Writing on the Wall

Last month inside a women's washroom in the SCAET building a message was written on the inside of a stall. The next day there was a response. Later in the day the stall was cleaned.

Last month inside a women’s washroom in the SCAET building a message was written on the inside of a stall. The next day there was a response. Later in the day the stall was cleaned. (Photo by Erin Queenan/The Sheridan Sun)


“I throw up my food here every day. Anorexia and bulimia owns me.”

On Oct. 5 a student wrote this on the inside of a bathroom stall, neatly and with black marker in the SCAET wing at Sheridan College. Dark and prominent, its message was hard to ignore. The next day, whether intended or not, the message generated a response. “Come to B104 and ask for Alice (I’m a student and I can help.) You are not alone my friend.” A couple hours later it was all washed away.

Eating disorders: anorexia, bulimia and binge eating are serious mental health disorders that can greatly affect someone’s physical health, relationships and quality of life. While it is difficult to put an exact number on who is affected in Canada, the National Initiative for Eating Disorders estimates 150,000 to 600,000 people.

Early detection and treatment are the best solutions, according to Suzyo Suman Bavi, a counsellor in Student Services, room B104. Before working at the college, Bavi cared for inpatient eating disorder patients at Cambridge Memorial hospital. There he saw first-hand what the mental illness could do if left untreated for years.

The disease destroys all parts of the body. Severe loss of muscle and fat is easy to observe but more critical problems lie below the surface. When the body does not receive adequate nutrition and energy the heart will drop to an abnormally slow rate (40-30 BPM) and low blood pressure to conserve energy. Teens with anorexia could have the bone density of an elderly person as well as muscle weakness, dehydration, fatigue and severe nutrient deficiencies.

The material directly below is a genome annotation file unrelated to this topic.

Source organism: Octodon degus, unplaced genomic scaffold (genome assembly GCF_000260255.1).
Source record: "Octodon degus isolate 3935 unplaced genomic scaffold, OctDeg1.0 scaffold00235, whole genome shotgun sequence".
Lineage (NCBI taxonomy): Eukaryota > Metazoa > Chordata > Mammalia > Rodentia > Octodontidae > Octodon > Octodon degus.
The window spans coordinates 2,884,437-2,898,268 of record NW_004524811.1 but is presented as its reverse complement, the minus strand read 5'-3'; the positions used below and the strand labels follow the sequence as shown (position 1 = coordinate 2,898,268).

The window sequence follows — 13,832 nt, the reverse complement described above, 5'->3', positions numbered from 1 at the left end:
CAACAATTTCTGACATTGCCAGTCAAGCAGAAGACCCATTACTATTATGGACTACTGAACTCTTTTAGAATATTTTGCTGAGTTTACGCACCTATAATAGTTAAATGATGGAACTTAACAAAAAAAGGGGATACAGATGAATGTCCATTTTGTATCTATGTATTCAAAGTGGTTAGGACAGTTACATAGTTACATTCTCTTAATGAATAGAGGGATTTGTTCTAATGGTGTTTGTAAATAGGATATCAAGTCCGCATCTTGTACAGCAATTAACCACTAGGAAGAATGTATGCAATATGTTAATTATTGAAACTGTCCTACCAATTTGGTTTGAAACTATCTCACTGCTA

Anorexia has the highest mortality rate of any mental illness, according to a study by Patrick Sullivan 2002, it is estimated one in ten individuals diagnosed with anorexia will die within ten years of the onset of the disorder if not treated. However this number could be more according to the National Association of Anorexia Nervosa and Associated Disorders. Mortality rates reported on those who suffer from eating disorders vary as those who do die from the disorder ultimately die of heart failure, organ failure, malnutrition or suicide. The medical complications of death are reported instead of the eating disorder that compromised a person’s health so it is difficult to record.

Most mental health problems start in the teenage and young adult years. In treating these illnesses early detection is crucial. This is what attracted Bavi to become a counsellor at Sheridan. “I wanted to be in the front end and be able to help in the early stages when someone is just beginning to develop a mental health disorder. It is much easier to maintain and manage it if issues are detected early.”

Lia Nardone, a Broadcast Journalism 2015 graduate, won an award last year for best documentary in her class for her video called “Less than One Hundred” which chronicles Nardone’s intimate struggles with an eating disorder.

Nardone, 23 years-old, says she remembers since she was young wanting to be in control of things. If structured routines were disturbed she would feel intense anxiety. In third grade she began not liking the feeling of eating in front of people so she remembers deciding to go home for lunch. She wondered what it was about eating that made her feel that way and realized it wasn’t so much about the food as it was about people observing what she put into her body. It was with that awareness she started to diet later in adolescence. For Nardone it was about monitoring how people perceived her. “I liked people seeing me the way I wanted them to see me.”

The washroom door in the SCAET wing.

The washroom door in the SCAET wing. (Photo by Erin Queenan/The Sheridan Sun)